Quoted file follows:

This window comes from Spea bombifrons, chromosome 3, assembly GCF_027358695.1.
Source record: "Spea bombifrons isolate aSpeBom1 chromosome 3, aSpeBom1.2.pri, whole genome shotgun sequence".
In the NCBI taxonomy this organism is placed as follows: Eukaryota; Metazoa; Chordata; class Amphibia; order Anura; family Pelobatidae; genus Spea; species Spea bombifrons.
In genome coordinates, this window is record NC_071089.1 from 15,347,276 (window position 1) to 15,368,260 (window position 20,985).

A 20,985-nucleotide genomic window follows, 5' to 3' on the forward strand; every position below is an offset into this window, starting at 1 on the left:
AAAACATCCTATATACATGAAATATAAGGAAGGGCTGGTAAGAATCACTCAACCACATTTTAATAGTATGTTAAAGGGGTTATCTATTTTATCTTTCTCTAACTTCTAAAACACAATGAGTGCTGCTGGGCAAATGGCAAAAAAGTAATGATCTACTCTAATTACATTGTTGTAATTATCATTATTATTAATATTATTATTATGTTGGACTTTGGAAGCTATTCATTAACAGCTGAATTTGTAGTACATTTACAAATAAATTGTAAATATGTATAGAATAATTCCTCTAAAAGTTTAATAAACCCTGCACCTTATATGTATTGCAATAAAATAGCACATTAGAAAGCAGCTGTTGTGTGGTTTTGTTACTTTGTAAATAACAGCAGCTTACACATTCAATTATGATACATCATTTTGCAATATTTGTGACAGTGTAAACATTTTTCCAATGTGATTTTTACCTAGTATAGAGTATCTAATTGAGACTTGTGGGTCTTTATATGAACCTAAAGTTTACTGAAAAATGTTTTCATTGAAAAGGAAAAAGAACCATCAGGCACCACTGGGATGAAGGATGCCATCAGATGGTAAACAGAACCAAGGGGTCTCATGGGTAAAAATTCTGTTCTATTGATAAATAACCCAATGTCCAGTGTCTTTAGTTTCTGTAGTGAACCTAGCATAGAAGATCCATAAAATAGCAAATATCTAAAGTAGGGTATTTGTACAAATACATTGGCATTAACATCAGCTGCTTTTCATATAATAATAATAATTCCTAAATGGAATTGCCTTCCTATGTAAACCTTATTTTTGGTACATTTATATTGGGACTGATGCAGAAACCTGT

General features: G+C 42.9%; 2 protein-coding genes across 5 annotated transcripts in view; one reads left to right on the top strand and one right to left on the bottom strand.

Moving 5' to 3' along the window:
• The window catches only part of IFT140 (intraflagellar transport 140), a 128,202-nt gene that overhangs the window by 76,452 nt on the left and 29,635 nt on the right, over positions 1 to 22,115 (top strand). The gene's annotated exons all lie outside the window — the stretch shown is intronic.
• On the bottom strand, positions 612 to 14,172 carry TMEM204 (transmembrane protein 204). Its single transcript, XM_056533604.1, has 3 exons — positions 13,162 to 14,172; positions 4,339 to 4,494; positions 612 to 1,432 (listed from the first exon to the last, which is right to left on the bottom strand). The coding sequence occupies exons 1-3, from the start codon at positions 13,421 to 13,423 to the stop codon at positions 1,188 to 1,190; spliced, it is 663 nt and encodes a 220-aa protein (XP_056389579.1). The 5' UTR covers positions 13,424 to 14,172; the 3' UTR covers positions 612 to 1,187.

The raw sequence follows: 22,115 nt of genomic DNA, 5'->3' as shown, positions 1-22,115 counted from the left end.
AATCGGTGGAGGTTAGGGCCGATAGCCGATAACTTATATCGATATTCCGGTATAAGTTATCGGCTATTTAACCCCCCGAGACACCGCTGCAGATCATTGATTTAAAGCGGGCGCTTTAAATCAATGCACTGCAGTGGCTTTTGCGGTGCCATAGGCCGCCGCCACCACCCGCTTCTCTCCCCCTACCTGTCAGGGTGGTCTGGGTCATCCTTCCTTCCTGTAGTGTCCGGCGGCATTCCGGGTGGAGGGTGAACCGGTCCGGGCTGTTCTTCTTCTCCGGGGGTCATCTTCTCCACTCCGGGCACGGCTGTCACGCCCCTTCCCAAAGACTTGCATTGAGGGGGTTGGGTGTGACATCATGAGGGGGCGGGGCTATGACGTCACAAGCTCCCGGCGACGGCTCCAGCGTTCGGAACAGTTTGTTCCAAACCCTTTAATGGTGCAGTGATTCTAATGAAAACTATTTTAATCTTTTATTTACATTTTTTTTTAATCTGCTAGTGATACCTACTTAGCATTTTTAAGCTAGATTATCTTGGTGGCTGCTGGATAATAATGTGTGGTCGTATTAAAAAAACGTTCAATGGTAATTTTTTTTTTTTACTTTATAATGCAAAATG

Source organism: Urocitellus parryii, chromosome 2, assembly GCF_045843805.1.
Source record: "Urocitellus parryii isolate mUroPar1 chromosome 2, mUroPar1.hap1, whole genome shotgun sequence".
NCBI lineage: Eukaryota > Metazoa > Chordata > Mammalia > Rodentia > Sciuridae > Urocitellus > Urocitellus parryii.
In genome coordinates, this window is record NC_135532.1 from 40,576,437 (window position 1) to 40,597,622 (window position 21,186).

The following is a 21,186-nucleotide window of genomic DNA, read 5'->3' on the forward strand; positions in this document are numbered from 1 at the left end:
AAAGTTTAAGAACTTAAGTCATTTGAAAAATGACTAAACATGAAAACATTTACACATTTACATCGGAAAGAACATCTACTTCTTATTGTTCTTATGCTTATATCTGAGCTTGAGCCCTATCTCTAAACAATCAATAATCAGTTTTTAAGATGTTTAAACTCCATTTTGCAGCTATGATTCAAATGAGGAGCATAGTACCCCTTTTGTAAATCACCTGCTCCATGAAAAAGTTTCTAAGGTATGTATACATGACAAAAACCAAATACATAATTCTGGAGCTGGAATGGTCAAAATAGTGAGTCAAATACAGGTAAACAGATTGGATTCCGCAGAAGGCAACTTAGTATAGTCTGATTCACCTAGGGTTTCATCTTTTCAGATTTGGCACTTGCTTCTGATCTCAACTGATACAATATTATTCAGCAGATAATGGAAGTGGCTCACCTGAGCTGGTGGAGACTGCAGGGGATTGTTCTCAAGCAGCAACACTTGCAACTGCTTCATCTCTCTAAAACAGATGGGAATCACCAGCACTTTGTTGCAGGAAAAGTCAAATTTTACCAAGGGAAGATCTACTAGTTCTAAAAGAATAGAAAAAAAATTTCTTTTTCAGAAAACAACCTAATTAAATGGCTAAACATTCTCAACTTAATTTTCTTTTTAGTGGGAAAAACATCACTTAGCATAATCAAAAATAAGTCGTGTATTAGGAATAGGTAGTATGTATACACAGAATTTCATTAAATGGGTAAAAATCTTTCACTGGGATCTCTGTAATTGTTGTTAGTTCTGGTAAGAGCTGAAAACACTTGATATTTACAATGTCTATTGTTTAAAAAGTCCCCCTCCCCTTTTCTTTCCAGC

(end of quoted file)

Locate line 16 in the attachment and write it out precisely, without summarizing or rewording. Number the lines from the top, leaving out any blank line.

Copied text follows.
In genome coordinates, this window is record NC_135532.1 from 40,576,437 (window position 1) to 40,597,622 (window position 21,186).